Khalil Davis logged just 37 defensive snaps during the regular season of his rookie campaign with the Buccaneers, and another 20 across the first two games of the postseason.
Despite taking the field on just four percent of the team's regular-season defensive snaps, Tampa Bay's sixth-round pick in the 2020 NFL Draft was productive as a pass rusher during his first pro season, even if his stats don't show up on the box score.
Davis compiled five quarterback pressures on 46 pass-rushing reps last year, equal to creating pressure on 10.8 percent of his opportunities to get after the passer.
Sure, Davis' sample size is extremely limited, but that pass-rushing efficiency ranks ahead of Ndamukong Suh (8.8 percent), Rakeem Nunez-Roches (3.5 percent) and Steve McLendon (3.4 percent). Each of those players took the field for at least 200 pass-rushing snaps across all 20 games, Suh leading the way with 703 pass-rushing snaps as a starter on Tampa Bay's defensive line.
With Suh, Vita Vea, and William Gholston leading the charge on the defensive line, Tampa Bay looks to put together one of if not the league's best run defense for a third consecutive year, along with a threatening pass rush to pair with edge defenders Jason Pierre-Paul, Shaquil Barrett, and rookie Joe Tryon.
It's yet to be determined what Davis has to offer as a run defender, he only had 10 chances to prove himself in that department on the field as a rookie. Davis' stout frame of 6-foot-1, 308 pounds limits his ceiling as a run defender, though, as odds are he won't have to power to consistently take on down-blocking interior linemen at his size.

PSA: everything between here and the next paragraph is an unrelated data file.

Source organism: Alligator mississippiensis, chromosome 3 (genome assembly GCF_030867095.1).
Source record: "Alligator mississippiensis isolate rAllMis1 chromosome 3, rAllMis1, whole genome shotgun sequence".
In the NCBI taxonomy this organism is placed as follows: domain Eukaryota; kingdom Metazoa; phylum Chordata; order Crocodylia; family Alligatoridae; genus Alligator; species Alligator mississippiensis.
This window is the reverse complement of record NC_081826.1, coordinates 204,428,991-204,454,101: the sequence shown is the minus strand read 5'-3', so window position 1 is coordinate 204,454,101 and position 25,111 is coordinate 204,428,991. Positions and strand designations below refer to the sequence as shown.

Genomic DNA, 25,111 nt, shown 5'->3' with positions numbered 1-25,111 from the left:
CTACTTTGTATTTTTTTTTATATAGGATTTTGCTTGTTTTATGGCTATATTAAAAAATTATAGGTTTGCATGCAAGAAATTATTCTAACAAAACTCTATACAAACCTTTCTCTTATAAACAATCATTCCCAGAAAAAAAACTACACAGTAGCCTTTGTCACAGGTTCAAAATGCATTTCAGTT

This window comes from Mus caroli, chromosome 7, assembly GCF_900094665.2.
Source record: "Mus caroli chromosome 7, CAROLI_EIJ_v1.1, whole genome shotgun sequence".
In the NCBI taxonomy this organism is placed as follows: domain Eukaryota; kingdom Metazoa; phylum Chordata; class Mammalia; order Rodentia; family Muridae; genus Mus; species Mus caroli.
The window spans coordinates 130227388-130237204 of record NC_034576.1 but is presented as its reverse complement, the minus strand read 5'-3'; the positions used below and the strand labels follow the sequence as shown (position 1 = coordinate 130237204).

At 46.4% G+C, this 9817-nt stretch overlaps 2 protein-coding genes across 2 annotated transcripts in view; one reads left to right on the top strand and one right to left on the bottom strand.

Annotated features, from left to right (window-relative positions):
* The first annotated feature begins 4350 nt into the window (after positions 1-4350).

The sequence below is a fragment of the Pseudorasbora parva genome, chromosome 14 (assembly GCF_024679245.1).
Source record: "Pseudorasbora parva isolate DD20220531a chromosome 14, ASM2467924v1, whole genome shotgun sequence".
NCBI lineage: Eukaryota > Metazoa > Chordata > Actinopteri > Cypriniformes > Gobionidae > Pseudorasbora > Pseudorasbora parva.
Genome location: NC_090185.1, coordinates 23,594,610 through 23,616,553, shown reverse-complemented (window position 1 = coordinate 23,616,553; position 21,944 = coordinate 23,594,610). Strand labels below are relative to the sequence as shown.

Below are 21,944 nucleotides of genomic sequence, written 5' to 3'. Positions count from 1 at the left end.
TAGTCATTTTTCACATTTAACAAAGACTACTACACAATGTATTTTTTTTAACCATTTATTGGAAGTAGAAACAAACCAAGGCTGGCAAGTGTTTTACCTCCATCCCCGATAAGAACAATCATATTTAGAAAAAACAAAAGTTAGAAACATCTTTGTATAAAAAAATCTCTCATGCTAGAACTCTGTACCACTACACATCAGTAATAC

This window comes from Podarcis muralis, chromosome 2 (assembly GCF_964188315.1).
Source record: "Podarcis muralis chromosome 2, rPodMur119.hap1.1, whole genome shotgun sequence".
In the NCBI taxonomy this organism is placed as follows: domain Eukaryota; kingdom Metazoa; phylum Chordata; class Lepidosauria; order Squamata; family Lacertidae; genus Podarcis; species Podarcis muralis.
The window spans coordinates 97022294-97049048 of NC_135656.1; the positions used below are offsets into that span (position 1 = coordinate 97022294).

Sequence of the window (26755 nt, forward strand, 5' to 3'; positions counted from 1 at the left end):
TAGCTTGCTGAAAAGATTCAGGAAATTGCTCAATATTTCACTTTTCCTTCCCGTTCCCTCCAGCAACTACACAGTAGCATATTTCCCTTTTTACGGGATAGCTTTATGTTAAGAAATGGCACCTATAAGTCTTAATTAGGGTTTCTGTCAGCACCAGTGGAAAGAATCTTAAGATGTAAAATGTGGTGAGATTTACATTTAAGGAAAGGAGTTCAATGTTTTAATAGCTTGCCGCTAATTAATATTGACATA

However, we've seen Davis flash his potential as a pass rusher one year into his NFL career. It adds up with Davis' college résumé as the former Cornhusker compiled 13 sacks over his final three seasons at Nebraska, including eight sacks and 32 pressures as a senior.
As Suh (34), McLendon (35), and Gholston (who turns 30 in July) aren't getting any younger, Tampa Bay will need younger defensive linemen to step up in larger roles as rotational depth pieces and potential future starters. Those three, along with Nunez-Roches, only have one season remaining on their current contracts, and general manager Jason Licht has indicated that the future of the defensive line will eventually need to be addressed with the infusion of young talent.
For now, though, Davis is one of Tampa Bay's depth options, and his second season in the Bucs' defensive system could prove to be a pivotal one. The Bucs could benefit from rotating Davis into the game more often on passing downs, where Davis can work as a pass rusher where he has shown promise.
An expanded role for Davis would allow the aging veterans a breather, which should serve the team well as the starting defensive linemen should be energized approaching and throughout the postseason with a slightly cut snap count.
Should Davis prove himself in that role, perhaps expanding upon his responsibilities as the season goes on, he could put himself into a position for a much larger gig in 2022 as Tampa Bay's defensive line is reshuffled.
As a sixth-round pick on a loaded roster aiming for a second consecutive Super Bowl title, the odds for Davis to breakthrough in an instrumental way in Tampa Bay this season aren't high. However, the Buccaneers are high on his talent, and there's a path to playing time and eventual success for Davis in a red and pewter uniform.